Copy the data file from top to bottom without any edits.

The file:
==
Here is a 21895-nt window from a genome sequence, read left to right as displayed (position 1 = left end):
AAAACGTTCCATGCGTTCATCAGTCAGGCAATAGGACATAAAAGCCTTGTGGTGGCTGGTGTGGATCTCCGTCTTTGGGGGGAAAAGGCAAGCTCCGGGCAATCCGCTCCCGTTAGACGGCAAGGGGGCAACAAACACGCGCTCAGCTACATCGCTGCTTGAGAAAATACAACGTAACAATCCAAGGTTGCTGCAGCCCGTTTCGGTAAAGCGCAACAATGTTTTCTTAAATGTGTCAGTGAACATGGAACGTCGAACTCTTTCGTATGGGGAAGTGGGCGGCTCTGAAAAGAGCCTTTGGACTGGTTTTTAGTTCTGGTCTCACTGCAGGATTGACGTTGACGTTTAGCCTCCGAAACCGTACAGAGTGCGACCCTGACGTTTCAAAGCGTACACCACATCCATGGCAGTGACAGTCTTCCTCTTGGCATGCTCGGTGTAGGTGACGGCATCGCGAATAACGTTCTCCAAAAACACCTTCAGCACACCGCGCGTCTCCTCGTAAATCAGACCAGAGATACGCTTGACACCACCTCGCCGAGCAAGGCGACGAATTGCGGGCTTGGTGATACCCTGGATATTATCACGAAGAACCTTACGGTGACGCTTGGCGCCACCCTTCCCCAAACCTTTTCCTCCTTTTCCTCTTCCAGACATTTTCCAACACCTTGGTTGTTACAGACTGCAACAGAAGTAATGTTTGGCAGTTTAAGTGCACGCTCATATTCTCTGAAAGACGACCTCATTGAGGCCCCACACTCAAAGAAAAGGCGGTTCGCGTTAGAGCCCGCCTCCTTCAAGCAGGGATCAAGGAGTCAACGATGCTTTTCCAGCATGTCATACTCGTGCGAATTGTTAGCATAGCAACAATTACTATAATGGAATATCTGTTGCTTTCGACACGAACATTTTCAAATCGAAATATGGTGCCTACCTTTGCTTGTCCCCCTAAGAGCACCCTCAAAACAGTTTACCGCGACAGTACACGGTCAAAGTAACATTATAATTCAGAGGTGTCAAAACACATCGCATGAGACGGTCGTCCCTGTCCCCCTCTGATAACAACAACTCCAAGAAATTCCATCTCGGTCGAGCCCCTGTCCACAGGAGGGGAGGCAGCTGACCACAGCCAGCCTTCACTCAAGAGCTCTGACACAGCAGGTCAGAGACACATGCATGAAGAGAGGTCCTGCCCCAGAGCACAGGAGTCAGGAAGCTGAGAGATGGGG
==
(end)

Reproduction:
Here is a 21895-nt window from a genome sequence, read left to right as displayed (position 1 = left end):
AAAACGTTCCATGCGTTCATCAGTCAGGCAATAGGACATAAAAGCCTTGTGGTGGCTGGTGTGGATCTCCGTCTTTGGGGGGAAAAGGCAAGCTCCGGGCAATCCGCTCCCGTTAGACGGCAAGGGGGCAACAAACACGCGCTCAGCTACATCGCTGCTTGAGAAAATACAACGTAACAATCCAAGGTTGCTGCAGCCCGTTTCGGTAAAGCGCAACAATGTTTTCTTAAATGTGTCAGTGAACATGGAACGTCGAACTCTTTCGTATGGGGAAGTGGGCGGCTCTGAAAAGAGCCTTTGGACTGGTTTTTAGTTCTGGTCTCACTGCAGGATTGACGTTGACGTTTAGCCTCCGAAACCGTACAGAGTGCGACCCTGACGTTTCAAAGCGTACACCACATCCATGGCAGTGACAGTCTTCCTCTTGGCATGCTCGGTGTAGGTGACGGCATCGCGAATAACGTTCTCCAAAAACACCTTCAGCACACCGCGCGTCTCCTCGTAAATCAGACCAGAGATACGCTTGACACCACCTCGCCGAGCAAGGCGACGAATTGCGGGCTTGGTGATACCCTGGATATTATCACGAAGAACCTTACGGTGACGCTTGGCGCCACCCTTCCCCAAACCTTTTCCTCCTTTTCCTCTTCCAGACATTTTCCAACACCTTGGTTGTTACAGACTGCAACAGAAGTAATGTTTGGCAGTTTAAGTGCACGCTCATATTCTCTGAAAGACGACCTCATTGAGGCCCCACACTCAAAGAAAAGGCGGTTCGCGTTAGAGCCCGCCTCCTTCAAGCAGGGATCAAGGAGTCAACGATGCTTTTCCAGCATGTCATACTCGTGCGAATTGTTAGCATAGCAACAATTACTATAATGGAATATCTGTTGCTTTCGACACGAACATTTTCAAATCGAAATATGGTGCCTACCTTTGCTTGTCCCCCTAAGAGCACCCTCAAAACAGTTTACCGCGACAGTACACGGTCAAAGTAACATTATAATTCAGAGGTGTCAAAACACATCGCATGAGACGGTCGTCCCTGTCCCCCTCTGATAACAACAACTCCAAGAAATTCCATCTCGGTCGAGCCCCTGTCCACAGGAGGGGAGGCAGCTGACCACAGCCAGCCTTCACTCAAGAGCTCTGACACAGCAGGTCAGAGACACATGCATGAAGAGAGGTCCTGCCCCAGAGCACAGGAGTCAGGAAGCTGAGAGATGGGG